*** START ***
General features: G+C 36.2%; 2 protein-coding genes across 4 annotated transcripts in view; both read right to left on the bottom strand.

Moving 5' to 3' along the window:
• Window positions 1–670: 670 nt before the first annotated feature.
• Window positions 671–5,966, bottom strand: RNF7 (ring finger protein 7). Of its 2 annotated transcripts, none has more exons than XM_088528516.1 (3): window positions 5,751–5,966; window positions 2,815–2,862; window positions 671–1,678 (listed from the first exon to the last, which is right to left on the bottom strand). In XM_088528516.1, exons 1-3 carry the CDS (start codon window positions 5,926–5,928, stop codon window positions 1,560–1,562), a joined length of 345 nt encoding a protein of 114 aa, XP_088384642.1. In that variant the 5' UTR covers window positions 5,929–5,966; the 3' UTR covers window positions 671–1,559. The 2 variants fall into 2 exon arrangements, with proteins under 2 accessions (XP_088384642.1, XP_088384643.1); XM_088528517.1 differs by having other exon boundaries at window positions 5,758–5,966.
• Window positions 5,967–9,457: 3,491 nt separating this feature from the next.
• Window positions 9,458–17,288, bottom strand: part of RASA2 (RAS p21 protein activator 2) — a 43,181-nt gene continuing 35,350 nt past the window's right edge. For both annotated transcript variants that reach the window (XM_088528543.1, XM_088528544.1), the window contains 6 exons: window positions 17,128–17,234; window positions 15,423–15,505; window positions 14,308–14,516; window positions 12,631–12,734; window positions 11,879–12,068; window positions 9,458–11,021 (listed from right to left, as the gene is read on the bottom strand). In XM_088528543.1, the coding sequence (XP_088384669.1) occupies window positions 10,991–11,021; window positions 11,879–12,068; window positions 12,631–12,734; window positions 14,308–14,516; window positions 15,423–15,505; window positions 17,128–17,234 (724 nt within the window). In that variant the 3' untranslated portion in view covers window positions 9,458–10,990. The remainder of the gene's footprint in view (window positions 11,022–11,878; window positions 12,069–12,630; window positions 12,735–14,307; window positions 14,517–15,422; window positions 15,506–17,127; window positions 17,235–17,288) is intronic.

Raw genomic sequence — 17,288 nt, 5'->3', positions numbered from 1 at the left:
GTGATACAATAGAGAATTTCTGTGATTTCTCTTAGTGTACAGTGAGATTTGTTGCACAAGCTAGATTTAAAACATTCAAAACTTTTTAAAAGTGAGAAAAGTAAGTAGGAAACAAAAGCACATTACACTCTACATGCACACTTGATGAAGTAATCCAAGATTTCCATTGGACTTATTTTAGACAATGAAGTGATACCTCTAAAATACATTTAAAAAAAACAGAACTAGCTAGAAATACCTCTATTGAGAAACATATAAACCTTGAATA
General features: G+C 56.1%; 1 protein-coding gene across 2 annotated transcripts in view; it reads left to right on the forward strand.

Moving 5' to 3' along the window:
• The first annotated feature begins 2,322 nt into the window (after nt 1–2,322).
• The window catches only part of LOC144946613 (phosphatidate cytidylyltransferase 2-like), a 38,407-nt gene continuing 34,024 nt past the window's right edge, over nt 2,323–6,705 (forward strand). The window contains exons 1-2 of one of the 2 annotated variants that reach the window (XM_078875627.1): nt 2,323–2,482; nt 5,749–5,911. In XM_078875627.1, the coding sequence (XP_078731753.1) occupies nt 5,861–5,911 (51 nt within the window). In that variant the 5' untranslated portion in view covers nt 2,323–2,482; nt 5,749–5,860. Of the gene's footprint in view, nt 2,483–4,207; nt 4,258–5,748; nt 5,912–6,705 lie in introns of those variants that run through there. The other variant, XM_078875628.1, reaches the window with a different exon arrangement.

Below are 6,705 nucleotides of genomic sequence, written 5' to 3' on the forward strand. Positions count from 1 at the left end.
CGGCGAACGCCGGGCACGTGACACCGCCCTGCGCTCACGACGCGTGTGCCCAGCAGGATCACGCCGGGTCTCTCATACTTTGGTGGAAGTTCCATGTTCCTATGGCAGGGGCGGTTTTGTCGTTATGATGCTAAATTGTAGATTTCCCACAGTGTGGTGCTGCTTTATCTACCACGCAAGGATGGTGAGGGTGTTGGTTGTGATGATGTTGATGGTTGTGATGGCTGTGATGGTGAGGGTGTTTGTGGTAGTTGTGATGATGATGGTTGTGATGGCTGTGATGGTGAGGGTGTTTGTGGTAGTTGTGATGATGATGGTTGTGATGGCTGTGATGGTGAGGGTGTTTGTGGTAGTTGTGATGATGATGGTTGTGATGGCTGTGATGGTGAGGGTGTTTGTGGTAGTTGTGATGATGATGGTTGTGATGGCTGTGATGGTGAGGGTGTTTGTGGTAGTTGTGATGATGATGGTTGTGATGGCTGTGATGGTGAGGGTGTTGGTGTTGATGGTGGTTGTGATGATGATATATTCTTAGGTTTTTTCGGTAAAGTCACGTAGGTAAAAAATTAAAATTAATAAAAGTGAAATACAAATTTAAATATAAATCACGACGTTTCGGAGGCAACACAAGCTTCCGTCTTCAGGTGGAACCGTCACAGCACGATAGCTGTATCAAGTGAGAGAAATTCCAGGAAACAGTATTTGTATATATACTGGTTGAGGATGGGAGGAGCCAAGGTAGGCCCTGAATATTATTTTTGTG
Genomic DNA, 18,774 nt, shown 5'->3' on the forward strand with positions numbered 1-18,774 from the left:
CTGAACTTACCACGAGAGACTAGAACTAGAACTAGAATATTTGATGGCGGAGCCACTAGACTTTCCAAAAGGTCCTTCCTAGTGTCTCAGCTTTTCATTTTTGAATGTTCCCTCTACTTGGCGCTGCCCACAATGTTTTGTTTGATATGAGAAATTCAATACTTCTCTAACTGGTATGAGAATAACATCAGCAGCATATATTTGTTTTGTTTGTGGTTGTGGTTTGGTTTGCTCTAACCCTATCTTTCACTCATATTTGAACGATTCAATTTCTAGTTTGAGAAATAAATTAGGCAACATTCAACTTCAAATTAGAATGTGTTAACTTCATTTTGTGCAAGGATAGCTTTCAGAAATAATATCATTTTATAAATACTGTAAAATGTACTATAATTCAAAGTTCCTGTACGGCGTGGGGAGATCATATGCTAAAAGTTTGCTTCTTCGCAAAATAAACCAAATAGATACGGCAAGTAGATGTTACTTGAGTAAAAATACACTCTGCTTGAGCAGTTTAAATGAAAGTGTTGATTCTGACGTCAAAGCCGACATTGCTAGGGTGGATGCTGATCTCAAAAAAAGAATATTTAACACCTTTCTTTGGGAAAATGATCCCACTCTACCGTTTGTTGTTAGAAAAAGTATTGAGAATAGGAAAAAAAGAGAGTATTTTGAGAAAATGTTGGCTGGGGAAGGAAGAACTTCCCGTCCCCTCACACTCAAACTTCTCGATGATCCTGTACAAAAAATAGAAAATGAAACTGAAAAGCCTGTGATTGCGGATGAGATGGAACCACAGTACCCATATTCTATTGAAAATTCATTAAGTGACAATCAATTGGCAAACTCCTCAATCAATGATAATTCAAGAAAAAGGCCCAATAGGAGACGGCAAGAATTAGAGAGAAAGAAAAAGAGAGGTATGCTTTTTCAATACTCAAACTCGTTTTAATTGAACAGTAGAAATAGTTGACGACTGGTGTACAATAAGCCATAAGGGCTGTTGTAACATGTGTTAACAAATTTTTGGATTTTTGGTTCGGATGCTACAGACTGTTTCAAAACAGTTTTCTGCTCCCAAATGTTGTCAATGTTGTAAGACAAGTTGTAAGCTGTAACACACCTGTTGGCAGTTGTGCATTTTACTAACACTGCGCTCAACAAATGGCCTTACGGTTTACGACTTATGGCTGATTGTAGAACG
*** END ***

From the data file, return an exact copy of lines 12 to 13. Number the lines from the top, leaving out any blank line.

• The window catches only part of LOC144946613 (phosphatidate cytidylyltransferase 2-like), a 38,407-nt gene continuing 34,024 nt past the window's right edge, over nt 2,323–6,705 (forward strand). The window contains exons 1-2 of one of the 2 annotated variants that reach the window (XM_078875627.1): nt 2,323–2,482; nt 5,749–5,911. In XM_078875627.1, the coding sequence (XP_078731753.1) occupies nt 5,861–5,911 (51 nt within the window). In that variant the 5' untranslated portion in view covers nt 2,323–2,482; nt 5,749–5,860. Of the gene's footprint in view, nt 2,483–4,207; nt 4,258–5,748; nt 5,912–6,705 lie in introns of those variants that run through there. The other variant, XM_078875628.1, reaches the window with a different exon arrangement.

Below are 6,705 nucleotides of genomic sequence, written 5' to 3' on the forward strand. Positions count from 1 at the left end.